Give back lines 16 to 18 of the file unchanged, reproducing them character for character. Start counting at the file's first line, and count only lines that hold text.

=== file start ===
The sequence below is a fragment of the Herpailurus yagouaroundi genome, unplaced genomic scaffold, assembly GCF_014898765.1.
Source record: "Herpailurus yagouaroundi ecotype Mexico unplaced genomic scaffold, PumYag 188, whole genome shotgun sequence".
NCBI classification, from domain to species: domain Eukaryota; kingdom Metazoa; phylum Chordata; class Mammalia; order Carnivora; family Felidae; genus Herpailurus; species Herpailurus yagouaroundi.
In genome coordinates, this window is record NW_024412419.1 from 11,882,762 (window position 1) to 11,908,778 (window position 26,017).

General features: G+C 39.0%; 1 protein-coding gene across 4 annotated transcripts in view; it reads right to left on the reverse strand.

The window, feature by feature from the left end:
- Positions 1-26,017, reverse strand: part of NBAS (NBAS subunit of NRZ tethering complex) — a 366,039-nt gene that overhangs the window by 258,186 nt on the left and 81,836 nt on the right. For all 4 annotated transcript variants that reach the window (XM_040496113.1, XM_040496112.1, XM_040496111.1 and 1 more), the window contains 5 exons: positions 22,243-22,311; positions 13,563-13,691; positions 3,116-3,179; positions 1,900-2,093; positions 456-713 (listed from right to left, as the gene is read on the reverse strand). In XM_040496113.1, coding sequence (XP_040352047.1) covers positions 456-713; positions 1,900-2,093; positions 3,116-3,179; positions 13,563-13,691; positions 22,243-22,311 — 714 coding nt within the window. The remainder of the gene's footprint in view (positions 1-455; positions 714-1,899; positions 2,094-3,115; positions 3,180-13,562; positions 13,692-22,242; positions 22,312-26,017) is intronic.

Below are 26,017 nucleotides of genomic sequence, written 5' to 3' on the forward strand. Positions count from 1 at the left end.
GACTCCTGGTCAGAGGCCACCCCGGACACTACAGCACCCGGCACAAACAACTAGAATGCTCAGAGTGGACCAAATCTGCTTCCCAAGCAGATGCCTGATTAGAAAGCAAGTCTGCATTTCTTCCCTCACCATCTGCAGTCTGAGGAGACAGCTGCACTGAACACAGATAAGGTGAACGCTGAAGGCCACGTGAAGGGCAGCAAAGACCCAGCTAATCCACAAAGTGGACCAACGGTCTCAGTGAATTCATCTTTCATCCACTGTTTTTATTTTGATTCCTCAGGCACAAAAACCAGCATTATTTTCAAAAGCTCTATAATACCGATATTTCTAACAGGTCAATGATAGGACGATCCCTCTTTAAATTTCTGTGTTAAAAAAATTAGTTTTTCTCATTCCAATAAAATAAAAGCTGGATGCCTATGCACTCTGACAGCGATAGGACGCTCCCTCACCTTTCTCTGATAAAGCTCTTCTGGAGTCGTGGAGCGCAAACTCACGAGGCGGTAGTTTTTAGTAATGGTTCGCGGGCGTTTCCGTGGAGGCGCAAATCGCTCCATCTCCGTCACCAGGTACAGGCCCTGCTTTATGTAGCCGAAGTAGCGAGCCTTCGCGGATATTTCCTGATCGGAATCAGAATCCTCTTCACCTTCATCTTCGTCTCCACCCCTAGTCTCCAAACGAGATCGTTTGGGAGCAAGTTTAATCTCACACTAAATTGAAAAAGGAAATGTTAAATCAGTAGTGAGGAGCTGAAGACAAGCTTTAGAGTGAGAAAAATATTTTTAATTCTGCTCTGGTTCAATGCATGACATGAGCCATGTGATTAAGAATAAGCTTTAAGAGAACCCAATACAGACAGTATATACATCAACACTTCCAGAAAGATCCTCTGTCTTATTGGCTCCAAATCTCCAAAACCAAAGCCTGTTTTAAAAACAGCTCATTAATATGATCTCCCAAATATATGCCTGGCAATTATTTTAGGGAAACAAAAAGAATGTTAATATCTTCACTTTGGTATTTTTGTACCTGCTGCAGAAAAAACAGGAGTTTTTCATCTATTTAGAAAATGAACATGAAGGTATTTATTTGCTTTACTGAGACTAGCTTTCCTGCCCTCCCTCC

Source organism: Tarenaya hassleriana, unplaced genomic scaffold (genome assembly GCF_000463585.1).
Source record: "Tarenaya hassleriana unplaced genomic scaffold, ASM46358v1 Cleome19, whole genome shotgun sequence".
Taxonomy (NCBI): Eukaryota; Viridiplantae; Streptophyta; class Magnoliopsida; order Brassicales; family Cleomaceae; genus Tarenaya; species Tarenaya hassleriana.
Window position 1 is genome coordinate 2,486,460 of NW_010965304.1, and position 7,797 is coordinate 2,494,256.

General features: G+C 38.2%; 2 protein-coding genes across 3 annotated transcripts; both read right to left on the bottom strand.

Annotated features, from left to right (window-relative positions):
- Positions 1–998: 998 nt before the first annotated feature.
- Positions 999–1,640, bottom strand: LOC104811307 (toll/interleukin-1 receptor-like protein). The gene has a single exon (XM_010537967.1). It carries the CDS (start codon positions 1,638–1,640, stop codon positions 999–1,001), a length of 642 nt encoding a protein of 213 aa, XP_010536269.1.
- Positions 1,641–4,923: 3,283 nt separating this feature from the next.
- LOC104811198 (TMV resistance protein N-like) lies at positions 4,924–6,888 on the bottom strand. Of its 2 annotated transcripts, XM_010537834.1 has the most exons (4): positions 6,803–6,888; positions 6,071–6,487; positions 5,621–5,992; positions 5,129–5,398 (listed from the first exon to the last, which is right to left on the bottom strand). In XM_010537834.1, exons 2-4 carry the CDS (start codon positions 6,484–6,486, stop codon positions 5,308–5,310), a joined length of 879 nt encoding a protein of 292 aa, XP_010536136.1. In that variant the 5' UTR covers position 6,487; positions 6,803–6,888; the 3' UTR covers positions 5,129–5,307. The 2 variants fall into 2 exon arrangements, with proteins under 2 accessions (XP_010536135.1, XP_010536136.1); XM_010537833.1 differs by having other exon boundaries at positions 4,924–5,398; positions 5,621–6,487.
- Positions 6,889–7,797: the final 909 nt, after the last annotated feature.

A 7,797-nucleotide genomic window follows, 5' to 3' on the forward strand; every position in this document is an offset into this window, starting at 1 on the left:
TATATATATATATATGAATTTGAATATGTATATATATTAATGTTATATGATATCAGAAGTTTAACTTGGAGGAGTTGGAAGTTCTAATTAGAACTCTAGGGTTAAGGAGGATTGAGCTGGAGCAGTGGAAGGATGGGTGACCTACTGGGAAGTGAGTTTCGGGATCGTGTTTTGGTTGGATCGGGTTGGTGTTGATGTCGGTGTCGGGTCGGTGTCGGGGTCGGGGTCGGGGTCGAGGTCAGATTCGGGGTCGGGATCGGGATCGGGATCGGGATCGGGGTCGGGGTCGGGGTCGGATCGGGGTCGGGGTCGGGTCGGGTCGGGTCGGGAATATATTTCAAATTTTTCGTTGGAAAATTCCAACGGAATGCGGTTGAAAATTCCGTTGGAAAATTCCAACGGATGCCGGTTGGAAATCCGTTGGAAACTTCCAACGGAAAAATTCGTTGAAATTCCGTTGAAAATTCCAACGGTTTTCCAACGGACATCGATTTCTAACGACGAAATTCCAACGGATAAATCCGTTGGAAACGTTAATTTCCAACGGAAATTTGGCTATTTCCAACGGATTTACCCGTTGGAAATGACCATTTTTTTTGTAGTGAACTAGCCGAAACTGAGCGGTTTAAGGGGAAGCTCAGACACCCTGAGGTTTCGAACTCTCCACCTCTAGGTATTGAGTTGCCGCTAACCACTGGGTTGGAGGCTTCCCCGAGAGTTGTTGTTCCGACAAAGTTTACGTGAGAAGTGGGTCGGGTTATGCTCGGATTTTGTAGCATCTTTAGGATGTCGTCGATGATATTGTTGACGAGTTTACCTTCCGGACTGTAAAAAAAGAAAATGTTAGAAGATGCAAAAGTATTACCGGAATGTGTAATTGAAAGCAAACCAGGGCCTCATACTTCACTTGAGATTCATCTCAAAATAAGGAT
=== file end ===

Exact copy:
- Positions 1–998: 998 nt before the first annotated feature.
- Positions 999–1,640, bottom strand: LOC104811307 (toll/interleukin-1 receptor-like protein). The gene has a single exon (XM_010537967.1). It carries the CDS (start codon positions 1,638–1,640, stop codon positions 999–1,001), a length of 642 nt encoding a protein of 213 aa, XP_010536269.1.
- Positions 1,641–4,923: 3,283 nt separating this feature from the next.